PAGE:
I also know I won’t be able to retire here. Twenty plus years and my property taxes are at least 5X what they started out as. Twenty more years and my taxes will exceed my mortgage. The solution? Downsize or move? Perhaps both.
    Growing cities do just that, they grow. Young people move in, rents go up and people complain. Imagine what Boeing did 50 years ago: so was with Microsoft 20 years ago and Google today. Who knows what new company will come tomorrow but I hope they come because I don’t want Seattle to become Detroit II.
    There are many of you that will have a similar story of why they came to Seattle for a brighter future. I have met the enemy and he is us.

  • Question March 27, 2015 (1:05 am)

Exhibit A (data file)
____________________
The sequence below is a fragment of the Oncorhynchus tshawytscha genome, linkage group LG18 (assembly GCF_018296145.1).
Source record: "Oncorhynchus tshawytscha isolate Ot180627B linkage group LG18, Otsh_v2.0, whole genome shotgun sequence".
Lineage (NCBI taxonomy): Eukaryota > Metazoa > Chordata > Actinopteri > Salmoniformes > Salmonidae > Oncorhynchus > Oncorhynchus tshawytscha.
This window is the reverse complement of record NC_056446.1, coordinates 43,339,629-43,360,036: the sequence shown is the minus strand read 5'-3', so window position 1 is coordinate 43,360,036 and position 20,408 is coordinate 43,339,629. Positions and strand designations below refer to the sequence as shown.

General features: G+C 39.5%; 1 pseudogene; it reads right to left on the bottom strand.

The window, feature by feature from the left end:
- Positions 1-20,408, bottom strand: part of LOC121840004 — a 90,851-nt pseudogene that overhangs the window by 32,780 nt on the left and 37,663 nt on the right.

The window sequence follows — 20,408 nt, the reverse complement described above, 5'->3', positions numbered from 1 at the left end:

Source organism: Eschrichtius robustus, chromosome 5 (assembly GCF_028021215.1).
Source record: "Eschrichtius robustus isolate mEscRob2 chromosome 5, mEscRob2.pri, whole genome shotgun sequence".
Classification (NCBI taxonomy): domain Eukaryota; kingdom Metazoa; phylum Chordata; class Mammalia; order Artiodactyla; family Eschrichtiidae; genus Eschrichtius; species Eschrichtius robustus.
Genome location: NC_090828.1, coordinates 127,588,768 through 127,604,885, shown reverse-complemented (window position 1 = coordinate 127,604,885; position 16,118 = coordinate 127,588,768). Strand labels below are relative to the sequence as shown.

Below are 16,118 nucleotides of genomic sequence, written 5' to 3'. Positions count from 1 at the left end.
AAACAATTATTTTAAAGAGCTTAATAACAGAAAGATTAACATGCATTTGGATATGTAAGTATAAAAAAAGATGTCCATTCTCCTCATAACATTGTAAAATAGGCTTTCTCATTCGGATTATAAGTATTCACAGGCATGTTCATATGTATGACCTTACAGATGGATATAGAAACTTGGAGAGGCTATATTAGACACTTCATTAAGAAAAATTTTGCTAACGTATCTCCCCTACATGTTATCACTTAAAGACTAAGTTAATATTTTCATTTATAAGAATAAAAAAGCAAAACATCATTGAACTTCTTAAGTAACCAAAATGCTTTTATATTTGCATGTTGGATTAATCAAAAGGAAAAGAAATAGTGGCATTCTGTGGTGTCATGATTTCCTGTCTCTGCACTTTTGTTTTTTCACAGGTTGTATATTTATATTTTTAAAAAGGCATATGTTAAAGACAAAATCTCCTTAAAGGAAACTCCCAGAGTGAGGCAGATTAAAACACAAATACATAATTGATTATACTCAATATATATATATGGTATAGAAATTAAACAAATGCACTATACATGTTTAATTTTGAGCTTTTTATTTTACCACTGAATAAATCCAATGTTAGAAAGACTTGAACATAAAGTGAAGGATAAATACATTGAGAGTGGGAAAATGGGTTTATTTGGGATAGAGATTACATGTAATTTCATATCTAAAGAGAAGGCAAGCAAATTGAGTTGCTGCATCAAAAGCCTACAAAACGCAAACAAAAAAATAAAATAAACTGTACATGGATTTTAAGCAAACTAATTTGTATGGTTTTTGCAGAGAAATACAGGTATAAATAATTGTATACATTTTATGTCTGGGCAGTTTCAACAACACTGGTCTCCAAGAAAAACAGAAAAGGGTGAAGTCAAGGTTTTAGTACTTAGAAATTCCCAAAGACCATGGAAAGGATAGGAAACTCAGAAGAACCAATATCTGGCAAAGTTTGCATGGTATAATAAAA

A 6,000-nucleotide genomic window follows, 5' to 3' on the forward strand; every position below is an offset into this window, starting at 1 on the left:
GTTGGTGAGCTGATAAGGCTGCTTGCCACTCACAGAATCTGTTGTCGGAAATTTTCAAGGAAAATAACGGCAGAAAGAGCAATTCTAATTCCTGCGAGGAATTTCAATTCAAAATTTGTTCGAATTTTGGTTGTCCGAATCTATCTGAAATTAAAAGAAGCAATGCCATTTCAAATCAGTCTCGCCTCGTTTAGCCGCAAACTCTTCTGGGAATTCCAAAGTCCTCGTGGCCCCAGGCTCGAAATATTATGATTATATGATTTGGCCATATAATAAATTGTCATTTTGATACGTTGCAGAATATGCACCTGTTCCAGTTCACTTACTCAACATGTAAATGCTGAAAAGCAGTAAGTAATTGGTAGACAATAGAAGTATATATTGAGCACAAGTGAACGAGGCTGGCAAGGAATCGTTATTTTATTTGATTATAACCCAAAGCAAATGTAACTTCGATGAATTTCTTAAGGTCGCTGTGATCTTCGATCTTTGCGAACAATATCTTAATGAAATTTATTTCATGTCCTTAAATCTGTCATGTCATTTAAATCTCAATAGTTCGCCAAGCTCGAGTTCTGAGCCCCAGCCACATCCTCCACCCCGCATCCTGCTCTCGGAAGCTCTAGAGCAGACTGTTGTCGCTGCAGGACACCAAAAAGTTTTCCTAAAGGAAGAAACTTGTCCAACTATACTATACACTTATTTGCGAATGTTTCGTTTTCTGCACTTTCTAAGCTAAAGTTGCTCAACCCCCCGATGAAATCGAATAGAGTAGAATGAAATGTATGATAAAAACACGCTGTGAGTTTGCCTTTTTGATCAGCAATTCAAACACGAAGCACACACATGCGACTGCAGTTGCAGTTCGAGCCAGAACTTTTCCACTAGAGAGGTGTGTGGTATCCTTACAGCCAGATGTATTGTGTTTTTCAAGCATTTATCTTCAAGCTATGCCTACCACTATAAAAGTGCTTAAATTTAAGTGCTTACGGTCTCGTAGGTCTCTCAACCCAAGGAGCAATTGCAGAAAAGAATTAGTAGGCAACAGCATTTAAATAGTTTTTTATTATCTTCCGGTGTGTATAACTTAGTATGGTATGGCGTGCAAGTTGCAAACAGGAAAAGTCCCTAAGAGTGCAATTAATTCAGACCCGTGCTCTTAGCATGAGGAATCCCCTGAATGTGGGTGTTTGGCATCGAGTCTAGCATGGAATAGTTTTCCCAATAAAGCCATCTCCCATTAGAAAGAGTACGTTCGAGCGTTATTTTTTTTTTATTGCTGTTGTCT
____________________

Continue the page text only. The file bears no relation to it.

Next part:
I have a question for those of you that are whining about the cost of living increases. Who are you blaming? The people that made the laws that allow this? You voted for them so this on would be on you. Are you blaming the people that are willing to pay more for housing? Guess what, this would also be on you. Amazon is the biggest driver of housing costs in Seattle. This is a fact. Another fact? You are sending money to Amazon this very second. Yes, you! Do you see any photos in the articles on this page? Now look at where the photos are hosted. For those of you that don’t know how to look this up, the answer is Amazon. Is Amazon evil for providing hosting services to this website? Or, do you not understand how things actually work? Yes, everyone has the right to live in any neighborhood they want in this country, IF they can pay for it. Another fact: people have the right to sell or rent their property for however much they want. Deal with it.

    • WSB March 27, 2015 (1:33 am)